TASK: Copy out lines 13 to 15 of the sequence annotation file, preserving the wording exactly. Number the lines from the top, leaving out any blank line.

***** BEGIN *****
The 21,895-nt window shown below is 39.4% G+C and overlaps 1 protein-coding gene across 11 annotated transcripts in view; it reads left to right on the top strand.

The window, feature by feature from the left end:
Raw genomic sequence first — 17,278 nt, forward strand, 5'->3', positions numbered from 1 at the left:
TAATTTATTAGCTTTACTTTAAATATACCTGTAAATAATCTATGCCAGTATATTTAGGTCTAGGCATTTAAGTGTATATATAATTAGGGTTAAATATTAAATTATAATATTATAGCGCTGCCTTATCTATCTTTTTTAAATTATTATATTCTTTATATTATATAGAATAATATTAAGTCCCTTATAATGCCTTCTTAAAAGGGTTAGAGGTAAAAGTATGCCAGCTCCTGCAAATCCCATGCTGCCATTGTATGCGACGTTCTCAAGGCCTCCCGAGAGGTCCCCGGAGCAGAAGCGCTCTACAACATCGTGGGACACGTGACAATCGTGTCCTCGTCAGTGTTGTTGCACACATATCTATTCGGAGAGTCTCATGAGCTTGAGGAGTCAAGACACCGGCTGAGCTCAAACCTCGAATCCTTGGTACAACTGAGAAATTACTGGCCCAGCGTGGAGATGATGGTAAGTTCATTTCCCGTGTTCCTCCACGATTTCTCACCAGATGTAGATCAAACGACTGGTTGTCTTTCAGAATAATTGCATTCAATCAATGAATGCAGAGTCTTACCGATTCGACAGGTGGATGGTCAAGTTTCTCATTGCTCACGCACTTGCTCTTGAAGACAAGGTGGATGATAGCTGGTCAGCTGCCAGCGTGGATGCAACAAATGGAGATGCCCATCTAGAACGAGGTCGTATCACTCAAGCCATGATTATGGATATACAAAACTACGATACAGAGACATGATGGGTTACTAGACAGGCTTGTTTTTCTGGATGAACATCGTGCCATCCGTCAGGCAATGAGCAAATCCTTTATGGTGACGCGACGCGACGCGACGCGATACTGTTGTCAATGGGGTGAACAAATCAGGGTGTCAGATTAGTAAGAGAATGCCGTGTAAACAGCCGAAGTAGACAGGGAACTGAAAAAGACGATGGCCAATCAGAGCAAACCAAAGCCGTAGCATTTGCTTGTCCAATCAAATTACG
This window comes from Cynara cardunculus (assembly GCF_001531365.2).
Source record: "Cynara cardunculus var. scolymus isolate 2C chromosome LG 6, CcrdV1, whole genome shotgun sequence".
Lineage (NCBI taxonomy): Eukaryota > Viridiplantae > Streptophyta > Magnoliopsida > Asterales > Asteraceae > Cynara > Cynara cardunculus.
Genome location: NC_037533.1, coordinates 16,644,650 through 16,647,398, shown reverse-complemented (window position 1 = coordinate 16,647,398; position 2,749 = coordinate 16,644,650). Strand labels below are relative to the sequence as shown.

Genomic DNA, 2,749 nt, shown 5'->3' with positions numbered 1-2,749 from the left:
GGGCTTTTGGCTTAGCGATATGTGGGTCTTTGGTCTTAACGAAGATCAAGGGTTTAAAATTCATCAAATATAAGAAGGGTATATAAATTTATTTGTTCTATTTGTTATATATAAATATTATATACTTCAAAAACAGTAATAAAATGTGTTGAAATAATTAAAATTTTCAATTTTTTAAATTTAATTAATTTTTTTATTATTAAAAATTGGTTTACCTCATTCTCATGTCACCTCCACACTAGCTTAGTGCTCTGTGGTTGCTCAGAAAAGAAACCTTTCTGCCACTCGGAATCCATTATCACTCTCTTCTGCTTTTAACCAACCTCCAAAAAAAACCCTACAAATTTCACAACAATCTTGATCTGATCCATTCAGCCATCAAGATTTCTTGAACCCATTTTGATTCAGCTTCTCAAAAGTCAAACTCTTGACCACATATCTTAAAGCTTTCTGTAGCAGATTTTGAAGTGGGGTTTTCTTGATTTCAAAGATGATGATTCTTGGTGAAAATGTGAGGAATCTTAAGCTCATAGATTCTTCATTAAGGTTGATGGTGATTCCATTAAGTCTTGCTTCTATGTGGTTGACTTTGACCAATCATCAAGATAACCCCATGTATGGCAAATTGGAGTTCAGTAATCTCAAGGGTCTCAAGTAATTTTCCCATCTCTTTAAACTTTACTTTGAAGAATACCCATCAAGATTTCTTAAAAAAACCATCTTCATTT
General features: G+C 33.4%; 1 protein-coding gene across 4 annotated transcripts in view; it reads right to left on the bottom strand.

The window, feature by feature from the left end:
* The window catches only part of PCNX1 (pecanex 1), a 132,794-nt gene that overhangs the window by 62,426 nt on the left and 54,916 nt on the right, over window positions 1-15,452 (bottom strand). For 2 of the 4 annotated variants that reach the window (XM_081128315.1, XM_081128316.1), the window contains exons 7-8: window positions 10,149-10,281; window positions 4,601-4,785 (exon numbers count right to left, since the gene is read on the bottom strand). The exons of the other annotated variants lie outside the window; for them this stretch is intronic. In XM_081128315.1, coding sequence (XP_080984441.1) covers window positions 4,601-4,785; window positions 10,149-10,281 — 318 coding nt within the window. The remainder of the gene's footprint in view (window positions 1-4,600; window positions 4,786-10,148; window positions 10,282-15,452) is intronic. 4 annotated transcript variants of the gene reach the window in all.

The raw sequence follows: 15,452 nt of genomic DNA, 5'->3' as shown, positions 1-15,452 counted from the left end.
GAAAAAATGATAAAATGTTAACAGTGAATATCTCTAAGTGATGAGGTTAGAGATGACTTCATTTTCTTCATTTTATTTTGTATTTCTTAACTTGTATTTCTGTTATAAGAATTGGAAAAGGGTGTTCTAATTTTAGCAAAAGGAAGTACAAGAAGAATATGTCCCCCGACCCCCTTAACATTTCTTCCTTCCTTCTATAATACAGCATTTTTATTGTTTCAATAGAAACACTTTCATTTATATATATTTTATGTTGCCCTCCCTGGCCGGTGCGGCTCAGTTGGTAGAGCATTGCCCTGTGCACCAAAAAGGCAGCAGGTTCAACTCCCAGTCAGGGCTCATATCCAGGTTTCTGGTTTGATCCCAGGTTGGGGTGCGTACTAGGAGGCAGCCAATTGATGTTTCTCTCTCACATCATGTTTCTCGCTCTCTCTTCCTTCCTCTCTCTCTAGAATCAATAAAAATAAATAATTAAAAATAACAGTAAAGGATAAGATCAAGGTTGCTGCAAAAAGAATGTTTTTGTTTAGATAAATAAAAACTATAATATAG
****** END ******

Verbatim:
* The window catches only part of PCNX1 (pecanex 1), a 132,794-nt gene that overhangs the window by 62,426 nt on the left and 54,916 nt on the right, over window positions 1-15,452 (bottom strand). For 2 of the 4 annotated variants that reach the window (XM_081128315.1, XM_081128316.1), the window contains exons 7-8: window positions 10,149-10,281; window positions 4,601-4,785 (exon numbers count right to left, since the gene is read on the bottom strand). The exons of the other annotated variants lie outside the window; for them this stretch is intronic. In XM_081128315.1, coding sequence (XP_080984441.1) covers window positions 4,601-4,785; window positions 10,149-10,281 — 318 coding nt within the window. The remainder of the gene's footprint in view (window positions 1-4,600; window positions 4,786-10,148; window positions 10,282-15,452) is intronic. 4 annotated transcript variants of the gene reach the window in all.

The raw sequence follows: 15,452 nt of genomic DNA, 5'->3' as shown, positions 1-15,452 counted from the left end.
GAAAAAATGATAAAATGTTAACAGTGAATATCTCTAAGTGATGAGGTTAGAGATGACTTCATTTTCTTCATTTTATTTTGTATTTCTTAACTTGTATTTCTGTTATAAGAATTGGAAAAGGGTGTTCTAATTTTAGCAAAAGGAAGTACAAGAAGAATATGTCCCCCGACCCCCTTAACATTTCTTCCTTCCTTCTATAATACAGCATTTTTATTGTTTCAATAGAAACACTTTCATTTATATATATTTTATGTTGCCCTCCCTGGCCGGTGCGGCTCAGTTGGTAGAGCATTGCCCTGTGCACCAAAAAGGCAGCAGGTTCAACTCCCAGTCAGGGCTCATATCCAGGTTTCTGGTTTGATCCCAGGTTGGGGTGCGTACTAGGAGGCAGCCAATTGATGTTTCTCTCTCACATCATGTTTCTCGCTCTCTCTTCCTTCCTCTCTCTCTAGAATCAATAAAAATAAATAATTAAAAATAACAGTAAAGGATAAGATCAAGGTTGCTGCAAAAAGAATGTTTTTGTTTAGATAAATAAAAACTATAATATAG